July 8, 2009
New Flu Discovered At Pig Farm In Canada
Health authorities in Canada have reported cases of a new virus among hog farm workers in the province of Saskatchewan.
The Public Health Agency of Canada said the new virus is unrelated to the current H1N1 swine flu. It is comprised of genes from a seasonal human H1N1 flu strain and a virus known as triple reassortant H3N2, which is common among swine, according to Dr. Greg Douglas, Saskatchewan's chief veterinary officer."Preliminary results indicate the risk to public health is low and that Canadians who have been vaccinated against the regular, seasonal flu should have some immunity to this new flu strain," said Leona Aglukkaq, Canadian health minister.
"We are working closely with the province of Saskatchewan to learn as much as we can about this new flu virus," she said.
Additionally, PHAC said that the new virus should not pose any pandemic threat.
"There is no evidence that this new human strain of the virus is present in the swine herd," the agency said.
Furthermore, officials noted that viruses of this kind are not easily transmitted between humans.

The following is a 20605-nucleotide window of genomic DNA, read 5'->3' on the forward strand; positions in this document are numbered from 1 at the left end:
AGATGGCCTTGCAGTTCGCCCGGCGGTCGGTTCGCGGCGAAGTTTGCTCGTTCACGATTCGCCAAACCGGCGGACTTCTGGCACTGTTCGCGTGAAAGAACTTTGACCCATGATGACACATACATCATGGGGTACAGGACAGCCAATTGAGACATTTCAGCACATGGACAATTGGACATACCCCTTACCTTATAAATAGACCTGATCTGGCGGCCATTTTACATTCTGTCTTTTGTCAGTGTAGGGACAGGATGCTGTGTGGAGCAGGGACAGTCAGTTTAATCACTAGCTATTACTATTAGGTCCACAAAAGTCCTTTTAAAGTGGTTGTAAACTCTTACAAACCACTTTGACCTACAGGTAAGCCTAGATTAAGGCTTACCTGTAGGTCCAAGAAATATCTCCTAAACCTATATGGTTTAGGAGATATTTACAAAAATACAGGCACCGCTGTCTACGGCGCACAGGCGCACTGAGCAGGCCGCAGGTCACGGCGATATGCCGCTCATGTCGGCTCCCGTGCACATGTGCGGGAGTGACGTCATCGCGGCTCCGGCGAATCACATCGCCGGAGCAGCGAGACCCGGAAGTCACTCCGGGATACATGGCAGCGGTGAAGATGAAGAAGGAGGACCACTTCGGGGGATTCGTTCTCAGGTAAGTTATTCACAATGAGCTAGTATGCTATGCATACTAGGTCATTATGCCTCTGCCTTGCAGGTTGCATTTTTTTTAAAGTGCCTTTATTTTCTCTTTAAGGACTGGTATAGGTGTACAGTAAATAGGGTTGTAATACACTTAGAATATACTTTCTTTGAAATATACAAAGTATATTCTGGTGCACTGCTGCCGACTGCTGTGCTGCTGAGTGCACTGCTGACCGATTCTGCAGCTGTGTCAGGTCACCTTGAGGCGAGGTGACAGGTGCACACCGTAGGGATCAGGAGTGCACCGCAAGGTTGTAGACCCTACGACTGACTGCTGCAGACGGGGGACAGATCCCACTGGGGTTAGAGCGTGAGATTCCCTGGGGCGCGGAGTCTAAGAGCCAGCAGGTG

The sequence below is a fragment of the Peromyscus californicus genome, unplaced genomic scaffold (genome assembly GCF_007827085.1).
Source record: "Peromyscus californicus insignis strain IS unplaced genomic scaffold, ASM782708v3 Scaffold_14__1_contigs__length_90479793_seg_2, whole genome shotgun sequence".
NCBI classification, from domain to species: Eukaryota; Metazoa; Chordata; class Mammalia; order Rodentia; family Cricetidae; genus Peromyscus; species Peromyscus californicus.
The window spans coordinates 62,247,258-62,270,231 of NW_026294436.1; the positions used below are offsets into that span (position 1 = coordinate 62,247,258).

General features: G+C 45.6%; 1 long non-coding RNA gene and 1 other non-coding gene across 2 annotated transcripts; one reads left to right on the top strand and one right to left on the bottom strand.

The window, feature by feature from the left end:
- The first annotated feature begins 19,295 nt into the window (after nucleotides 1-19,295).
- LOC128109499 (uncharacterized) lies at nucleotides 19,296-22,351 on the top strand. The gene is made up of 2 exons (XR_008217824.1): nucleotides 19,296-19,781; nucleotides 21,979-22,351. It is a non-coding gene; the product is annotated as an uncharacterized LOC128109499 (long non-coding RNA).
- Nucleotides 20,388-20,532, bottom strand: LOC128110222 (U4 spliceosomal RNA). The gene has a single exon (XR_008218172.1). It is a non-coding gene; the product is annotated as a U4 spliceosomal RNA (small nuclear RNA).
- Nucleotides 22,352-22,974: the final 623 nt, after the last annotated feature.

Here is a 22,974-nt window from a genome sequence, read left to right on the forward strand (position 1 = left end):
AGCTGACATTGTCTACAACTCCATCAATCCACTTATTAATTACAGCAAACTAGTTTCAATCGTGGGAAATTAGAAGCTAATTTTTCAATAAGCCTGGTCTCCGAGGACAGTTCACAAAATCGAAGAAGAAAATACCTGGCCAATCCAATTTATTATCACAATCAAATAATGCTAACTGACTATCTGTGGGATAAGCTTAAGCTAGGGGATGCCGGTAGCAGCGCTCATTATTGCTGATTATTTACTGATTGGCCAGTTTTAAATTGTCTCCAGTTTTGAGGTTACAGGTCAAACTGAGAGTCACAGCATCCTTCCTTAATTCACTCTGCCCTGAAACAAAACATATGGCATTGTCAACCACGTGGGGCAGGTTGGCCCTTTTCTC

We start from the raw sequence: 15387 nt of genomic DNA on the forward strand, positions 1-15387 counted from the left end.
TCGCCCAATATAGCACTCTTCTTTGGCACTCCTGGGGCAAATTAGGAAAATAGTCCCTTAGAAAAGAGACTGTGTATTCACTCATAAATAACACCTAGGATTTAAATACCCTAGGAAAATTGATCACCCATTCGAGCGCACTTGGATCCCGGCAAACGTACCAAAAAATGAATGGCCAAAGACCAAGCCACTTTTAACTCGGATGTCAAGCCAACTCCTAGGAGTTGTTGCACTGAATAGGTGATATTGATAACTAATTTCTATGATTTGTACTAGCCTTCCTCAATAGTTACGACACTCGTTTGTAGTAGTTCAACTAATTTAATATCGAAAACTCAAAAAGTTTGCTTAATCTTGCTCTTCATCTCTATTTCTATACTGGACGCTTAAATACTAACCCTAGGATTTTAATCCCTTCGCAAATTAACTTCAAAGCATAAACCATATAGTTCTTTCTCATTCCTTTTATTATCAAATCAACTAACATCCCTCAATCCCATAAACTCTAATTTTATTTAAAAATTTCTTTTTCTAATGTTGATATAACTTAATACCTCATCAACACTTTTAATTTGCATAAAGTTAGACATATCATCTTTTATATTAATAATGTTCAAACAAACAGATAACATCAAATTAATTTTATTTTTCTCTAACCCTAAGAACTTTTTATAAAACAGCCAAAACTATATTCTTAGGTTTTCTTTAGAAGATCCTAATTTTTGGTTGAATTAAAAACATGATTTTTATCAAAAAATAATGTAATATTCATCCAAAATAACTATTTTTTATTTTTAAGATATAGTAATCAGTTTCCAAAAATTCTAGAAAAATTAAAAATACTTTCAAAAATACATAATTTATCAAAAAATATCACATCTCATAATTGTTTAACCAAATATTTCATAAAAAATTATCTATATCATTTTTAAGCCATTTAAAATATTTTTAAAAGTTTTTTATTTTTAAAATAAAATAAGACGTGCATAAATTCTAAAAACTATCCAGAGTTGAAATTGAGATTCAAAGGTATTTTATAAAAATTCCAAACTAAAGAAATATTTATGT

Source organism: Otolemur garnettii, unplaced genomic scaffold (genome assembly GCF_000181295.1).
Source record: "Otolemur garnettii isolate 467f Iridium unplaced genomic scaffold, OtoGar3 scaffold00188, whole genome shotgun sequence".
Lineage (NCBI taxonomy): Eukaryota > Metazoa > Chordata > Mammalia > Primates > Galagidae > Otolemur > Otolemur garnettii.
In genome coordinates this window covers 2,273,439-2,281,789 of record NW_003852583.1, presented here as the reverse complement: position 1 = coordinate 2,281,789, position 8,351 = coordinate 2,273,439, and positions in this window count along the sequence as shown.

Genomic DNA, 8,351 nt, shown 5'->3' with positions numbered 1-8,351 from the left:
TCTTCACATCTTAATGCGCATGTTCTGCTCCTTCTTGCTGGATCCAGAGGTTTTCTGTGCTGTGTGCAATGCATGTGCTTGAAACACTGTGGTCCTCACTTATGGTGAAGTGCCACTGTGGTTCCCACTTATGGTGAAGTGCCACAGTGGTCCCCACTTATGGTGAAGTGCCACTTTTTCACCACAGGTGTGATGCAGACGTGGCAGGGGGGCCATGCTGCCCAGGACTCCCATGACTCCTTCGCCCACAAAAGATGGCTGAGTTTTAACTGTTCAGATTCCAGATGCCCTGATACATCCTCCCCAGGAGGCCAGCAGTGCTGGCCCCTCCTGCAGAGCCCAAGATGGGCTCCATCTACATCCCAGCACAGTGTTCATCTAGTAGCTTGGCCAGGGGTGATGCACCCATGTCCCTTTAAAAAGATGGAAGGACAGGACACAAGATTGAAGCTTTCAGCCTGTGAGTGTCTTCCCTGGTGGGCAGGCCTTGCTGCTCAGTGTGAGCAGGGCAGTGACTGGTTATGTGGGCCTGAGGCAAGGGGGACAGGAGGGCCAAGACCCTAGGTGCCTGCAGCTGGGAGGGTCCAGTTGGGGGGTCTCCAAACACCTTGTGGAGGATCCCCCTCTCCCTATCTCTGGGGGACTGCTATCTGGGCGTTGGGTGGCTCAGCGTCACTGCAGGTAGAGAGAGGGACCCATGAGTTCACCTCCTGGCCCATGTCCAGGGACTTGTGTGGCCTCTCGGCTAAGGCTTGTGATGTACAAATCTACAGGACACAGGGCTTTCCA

The H1N1 virus has killed 170 in the US, 119 in Mexico, 60 in Argentina and 37 in Canada.
World Health Organization officials have been notified of the new virus found in Saskatchewan.
"As required under the WHO's International Health Regulations, Canada has notified the WHO about the detection of this novel influenza virus," said Dr David Butler Jones, Canada's Chief Public Health Officer.
"The Government of Canada remains vigilant and we will continue to keep Canadians informed of any new developments."
"Our ongoing surveillance detected the new strain, and we will continue to aggressively monitor and test Saskatchewan residents in the affected area," said Moira McKinnon, Saskatchewan's medical health officer.
Dr. Frank Plummer, chief science adviser for the Public Health Agency of Canada, told Reuters that the farm in Saskatchewan is not under quarantine, but the farmer said he would not move the pigs.
"Any time there's a new influenza A strain, we have to be concerned about it, but these events occur and are almost always dead ends," said Plummer.
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